Georges Riverkeeper recently collected sediment samples from streams across the Georges River catchment for the Pesticide Detectives project. The project is an initiative to measure the occurrence and concentration of pesticides in waterways across Australia. The project includes both rural waterways and urban waterways, such as the Georges River.
In the Georges River catchment, pesticides are most likely sourced from stormwater that can pick up pollutants when flowing from homes and gardens where pesticides are commonly used.
In receiving waterways, the pesticides can accumulate in sediments and harm animals and plants. Data gathered during the project will provide information about hotspots for contamination of waterways by pesticides, which will guide measures to mitigate the impacts of pesticide pollution.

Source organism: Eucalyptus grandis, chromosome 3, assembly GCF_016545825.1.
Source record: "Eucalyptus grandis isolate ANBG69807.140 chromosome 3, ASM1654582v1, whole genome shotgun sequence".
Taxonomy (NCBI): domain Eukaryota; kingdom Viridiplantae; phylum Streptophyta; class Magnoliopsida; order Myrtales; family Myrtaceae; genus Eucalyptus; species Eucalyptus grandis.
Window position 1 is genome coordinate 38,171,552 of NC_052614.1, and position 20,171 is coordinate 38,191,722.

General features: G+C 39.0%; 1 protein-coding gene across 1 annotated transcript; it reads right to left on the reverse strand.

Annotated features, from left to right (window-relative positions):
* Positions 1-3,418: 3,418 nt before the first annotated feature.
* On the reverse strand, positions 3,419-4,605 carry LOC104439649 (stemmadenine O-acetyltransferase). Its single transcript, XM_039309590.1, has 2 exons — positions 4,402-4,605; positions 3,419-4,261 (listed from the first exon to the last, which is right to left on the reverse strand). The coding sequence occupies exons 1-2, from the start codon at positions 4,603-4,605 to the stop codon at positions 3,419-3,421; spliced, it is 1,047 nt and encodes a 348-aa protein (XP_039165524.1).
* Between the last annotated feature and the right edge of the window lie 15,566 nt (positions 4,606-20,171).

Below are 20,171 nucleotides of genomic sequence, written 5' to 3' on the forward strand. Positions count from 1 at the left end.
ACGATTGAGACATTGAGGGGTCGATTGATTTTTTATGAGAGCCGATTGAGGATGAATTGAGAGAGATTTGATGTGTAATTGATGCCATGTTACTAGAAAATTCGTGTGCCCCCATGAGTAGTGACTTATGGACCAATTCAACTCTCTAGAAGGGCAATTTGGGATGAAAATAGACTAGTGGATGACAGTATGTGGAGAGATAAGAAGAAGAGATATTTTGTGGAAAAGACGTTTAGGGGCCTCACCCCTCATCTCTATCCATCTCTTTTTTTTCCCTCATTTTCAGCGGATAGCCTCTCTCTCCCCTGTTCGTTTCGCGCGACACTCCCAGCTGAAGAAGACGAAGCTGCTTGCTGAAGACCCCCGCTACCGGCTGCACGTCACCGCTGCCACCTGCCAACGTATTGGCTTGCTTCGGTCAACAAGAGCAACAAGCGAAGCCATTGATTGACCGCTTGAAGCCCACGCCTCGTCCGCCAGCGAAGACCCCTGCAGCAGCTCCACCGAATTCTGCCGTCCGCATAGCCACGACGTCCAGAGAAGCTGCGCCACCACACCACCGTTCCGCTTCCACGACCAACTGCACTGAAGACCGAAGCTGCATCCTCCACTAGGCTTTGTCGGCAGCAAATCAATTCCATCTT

The Pesticide Detectives project is being led by the scientific expertise of RMIT University’s Aquatic Environmental Stress Research Group (AQUEST). The results of the April sampling are expected to be published in the second half of 2020.
Dr. David Reid from Georges Riverkeeper is out in the field taking samples for the Pesticide Detectives program. Find out why pesticides are so bad for waterways and watch Dr. Dave take samples from the sediment.